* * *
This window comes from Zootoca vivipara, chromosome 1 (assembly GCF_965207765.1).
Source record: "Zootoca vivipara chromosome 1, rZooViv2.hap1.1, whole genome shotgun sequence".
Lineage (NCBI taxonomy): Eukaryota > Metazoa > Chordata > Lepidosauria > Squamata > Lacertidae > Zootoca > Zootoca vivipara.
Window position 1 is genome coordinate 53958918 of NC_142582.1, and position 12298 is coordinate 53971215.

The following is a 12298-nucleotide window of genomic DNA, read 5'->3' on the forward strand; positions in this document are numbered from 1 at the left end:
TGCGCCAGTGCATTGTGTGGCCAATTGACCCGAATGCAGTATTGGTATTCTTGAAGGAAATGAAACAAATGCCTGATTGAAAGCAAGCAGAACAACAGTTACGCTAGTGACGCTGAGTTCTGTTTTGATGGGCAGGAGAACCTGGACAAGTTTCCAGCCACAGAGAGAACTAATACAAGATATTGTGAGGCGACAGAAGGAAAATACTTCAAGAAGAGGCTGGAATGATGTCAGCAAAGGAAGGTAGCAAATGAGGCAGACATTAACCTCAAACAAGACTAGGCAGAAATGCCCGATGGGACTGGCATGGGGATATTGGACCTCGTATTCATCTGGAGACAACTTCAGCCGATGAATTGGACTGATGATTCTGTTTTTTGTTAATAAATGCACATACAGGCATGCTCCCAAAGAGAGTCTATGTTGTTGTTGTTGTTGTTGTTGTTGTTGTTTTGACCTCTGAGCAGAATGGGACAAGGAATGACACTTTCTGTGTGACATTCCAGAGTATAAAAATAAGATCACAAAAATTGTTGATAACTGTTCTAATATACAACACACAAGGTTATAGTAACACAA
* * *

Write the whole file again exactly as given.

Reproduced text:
This window comes from Zootoca vivipara, chromosome 1 (assembly GCF_965207765.1).
Source record: "Zootoca vivipara chromosome 1, rZooViv2.hap1.1, whole genome shotgun sequence".
Lineage (NCBI taxonomy): Eukaryota > Metazoa > Chordata > Lepidosauria > Squamata > Lacertidae > Zootoca > Zootoca vivipara.
Window position 1 is genome coordinate 53958918 of NC_142582.1, and position 12298 is coordinate 53971215.

The following is a 12298-nucleotide window of genomic DNA, read 5'->3' on the forward strand; positions in this document are numbered from 1 at the left end:
TGCGCCAGTGCATTGTGTGGCCAATTGACCCGAATGCAGTATTGGTATTCTTGAAGGAAATGAAACAAATGCCTGATTGAAAGCAAGCAGAACAACAGTTACGCTAGTGACGCTGAGTTCTGTTTTGATGGGCAGGAGAACCTGGACAAGTTTCCAGCCACAGAGAGAACTAATACAAGATATTGTGAGGCGACAGAAGGAAAATACTTCAAGAAGAGGCTGGAATGATGTCAGCAAAGGAAGGTAGCAAATGAGGCAGACATTAACCTCAAACAAGACTAGGCAGAAATGCCCGATGGGACTGGCATGGGGATATTGGACCTCGTATTCATCTGGAGACAACTTCAGCCGATGAATTGGACTGATGATTCTGTTTTTTGTTAATAAATGCACATACAGGCATGCTCCCAAAGAGAGTCTATGTTGTTGTTGTTGTTGTTGTTGTTGTTGTTTTGACCTCTGAGCAGAATGGGACAAGGAATGACACTTTCTGTGTGACATTCCAGAGTATAAAAATAAGATCACAAAAATTGTTGATAACTGTTCTAATATACAACACACAAGGTTATAGTAACACAA